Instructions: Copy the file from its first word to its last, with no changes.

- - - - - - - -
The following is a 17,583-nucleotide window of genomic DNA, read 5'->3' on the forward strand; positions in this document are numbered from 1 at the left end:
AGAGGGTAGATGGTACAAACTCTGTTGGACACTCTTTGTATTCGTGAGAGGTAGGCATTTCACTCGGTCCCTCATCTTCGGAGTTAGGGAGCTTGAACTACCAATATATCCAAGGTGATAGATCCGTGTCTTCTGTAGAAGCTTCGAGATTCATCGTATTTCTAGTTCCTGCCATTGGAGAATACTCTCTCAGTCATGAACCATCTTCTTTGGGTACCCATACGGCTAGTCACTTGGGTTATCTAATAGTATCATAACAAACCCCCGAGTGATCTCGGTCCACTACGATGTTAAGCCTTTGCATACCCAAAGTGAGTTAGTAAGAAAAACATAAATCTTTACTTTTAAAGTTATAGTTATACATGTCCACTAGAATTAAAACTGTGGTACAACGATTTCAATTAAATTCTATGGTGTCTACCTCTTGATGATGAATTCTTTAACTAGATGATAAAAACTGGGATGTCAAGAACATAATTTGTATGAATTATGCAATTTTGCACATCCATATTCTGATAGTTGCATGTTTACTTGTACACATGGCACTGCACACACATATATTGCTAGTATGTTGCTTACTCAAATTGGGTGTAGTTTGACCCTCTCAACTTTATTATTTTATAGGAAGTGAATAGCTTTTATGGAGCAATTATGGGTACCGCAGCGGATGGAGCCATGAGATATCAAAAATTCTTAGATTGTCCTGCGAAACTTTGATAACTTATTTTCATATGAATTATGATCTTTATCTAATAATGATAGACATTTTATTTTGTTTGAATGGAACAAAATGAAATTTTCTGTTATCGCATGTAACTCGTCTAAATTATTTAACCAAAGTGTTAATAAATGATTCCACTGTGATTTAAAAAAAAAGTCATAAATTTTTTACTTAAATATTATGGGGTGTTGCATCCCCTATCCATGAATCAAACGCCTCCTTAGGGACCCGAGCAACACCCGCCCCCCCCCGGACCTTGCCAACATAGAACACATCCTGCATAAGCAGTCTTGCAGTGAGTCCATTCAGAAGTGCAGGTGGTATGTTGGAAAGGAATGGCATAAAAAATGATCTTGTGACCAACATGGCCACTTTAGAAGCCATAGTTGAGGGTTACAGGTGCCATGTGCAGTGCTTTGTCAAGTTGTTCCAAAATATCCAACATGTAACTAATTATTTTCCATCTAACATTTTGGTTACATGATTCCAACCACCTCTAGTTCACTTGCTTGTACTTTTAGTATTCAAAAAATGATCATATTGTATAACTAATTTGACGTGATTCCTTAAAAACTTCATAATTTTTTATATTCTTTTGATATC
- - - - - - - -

The following is a 17,583-nucleotide window of genomic DNA, read 5'->3' on the forward strand; positions in this document are numbered from 1 at the left end:
AGAGGGTAGATGGTACAAACTCTGTTGGACACTCTTTGTATTCGTGAGAGGTAGGCATTTCACTCGGTCCCTCATCTTCGGAGTTAGGGAGCTTGAACTACCAATATATCCAAGGTGATAGATCCGTGTCTTCTGTAGAAGCTTCGAGATTCATCGTATTTCTAGTTCCTGCCATTGGAGAATACTCTCTCAGTCATGAACCATCTTCTTTGGGTACCCATACGGCTAGTCACTTGGGTTATCTAATAGTATCATAACAAACCCCCGAGTGATCTCGGTCCACTACGATGTTAAGCCTTTGCATACCCAAAGTGAGTTAGTAAGAAAAACATAAATCTTTACTTTTAAAGTTATAGTTATACATGTCCACTAGAATTAAAACTGTGGTACAACGATTTCAATTAAATTCTATGGTGTCTACCTCTTGATGATGAATTCTTTAACTAGATGATAAAAACTGGGATGTCAAGAACATAATTTGTATGAATTATGCAATTTTGCACATCCATATTCTGATAGTTGCATGTTTACTTGTACACATGGCACTGCACACACATATATTGCTAGTATGTTGCTTACTCAAATTGGGTGTAGTTTGACCCTCTCAACTTTATTATTTTATAGGAAGTGAATAGCTTTTATGGAGCAATTATGGGTACCGCAGCGGATGGAGCCATGAGATATCAAAAATTCTTAGATTGTCCTGCGAAACTTTGATAACTTATTTTCATATGAATTATGATCTTTATCTAATAATGATAGACATTTTATTTTGTTTGAATGGAACAAAATGAAATTTTCTGTTATCGCATGTAACTCGTCTAAATTATTTAACCAAAGTGTTAATAAATGATTCCACTGTGATTTAAAAAAAAAGTCATAAATTTTTTACTTAAATATTATGGGGTGTTGCATCCCCTATCCATGAATCAAACGCCTCCTTAGGGACCCGAGCAACACCCGCCCCCCCCCGGACCTTGCCAACATAGAACACATCCTGCATAAGCAGTCTTGCAGTGAGTCCATTCAGAAGTGCAGGTGGTATGTTGGAAAGGAATGGCATAAAAAATGATCTTGTGACCAACATGGCCACTTTAGAAGCCATAGTTGAGGGTTACAGGTGCCATGTGCAGTGCTTTGTCAAGTTGTTCCAAAATATCCAACATGTAACTAATTATTTTCCATCTAACATTTTGGTTACATGATTCCAACCACCTCTAGTTCACTTGCTTGTACTTTTAGTATTCAAAAAATGATCATATTGTATAACTAATTTGACGTGATTCCTTAAAAACTTCATAATTTTTTATATTCTTTTGATATC